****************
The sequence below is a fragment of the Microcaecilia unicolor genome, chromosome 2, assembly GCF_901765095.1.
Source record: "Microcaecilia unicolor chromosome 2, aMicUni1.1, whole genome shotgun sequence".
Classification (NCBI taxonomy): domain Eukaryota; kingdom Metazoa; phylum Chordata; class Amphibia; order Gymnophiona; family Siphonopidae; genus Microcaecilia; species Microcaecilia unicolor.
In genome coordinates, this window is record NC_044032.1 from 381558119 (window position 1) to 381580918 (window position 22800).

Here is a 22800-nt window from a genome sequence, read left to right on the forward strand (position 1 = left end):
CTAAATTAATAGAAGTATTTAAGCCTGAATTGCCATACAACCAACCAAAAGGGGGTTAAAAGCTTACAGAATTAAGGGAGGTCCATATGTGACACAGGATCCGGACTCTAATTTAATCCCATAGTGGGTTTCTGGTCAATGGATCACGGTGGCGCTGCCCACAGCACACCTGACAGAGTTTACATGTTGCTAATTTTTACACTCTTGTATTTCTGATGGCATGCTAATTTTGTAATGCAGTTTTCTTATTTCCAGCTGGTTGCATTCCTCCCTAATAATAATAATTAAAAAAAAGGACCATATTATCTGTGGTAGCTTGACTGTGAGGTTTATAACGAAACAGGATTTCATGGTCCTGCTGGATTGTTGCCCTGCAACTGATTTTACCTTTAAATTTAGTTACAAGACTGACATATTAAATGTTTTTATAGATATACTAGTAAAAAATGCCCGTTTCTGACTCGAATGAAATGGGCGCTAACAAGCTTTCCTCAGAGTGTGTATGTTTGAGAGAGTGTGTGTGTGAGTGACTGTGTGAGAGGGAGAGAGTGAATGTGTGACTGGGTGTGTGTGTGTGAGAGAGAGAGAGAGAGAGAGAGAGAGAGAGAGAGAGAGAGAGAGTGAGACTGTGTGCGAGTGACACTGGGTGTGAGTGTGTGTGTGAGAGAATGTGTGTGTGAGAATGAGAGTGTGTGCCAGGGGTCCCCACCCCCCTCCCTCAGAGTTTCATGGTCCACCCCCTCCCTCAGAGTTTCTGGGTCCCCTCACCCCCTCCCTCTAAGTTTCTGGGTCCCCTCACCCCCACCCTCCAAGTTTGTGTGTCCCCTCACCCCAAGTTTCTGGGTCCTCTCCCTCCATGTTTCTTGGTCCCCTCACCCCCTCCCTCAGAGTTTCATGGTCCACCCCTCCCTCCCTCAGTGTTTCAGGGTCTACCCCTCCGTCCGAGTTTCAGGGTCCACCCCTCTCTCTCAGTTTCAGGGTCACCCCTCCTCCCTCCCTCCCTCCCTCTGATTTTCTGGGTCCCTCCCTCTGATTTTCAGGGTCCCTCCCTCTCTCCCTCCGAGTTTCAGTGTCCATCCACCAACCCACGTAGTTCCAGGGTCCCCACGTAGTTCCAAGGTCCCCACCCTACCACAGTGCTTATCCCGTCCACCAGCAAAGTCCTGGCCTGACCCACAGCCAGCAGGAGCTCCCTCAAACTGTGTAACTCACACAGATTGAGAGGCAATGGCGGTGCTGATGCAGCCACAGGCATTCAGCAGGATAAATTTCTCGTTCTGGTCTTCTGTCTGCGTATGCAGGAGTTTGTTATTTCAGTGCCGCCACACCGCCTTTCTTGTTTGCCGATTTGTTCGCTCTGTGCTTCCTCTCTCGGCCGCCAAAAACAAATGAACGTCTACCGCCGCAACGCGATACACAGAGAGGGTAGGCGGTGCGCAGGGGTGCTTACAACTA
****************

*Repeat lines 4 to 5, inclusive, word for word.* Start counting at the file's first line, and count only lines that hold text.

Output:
In genome coordinates, this window is record NC_044032.1 from 381558119 (window position 1) to 381580918 (window position 22800).

Here is a 22800-nt window from a genome sequence, read left to right on the forward strand (position 1 = left end):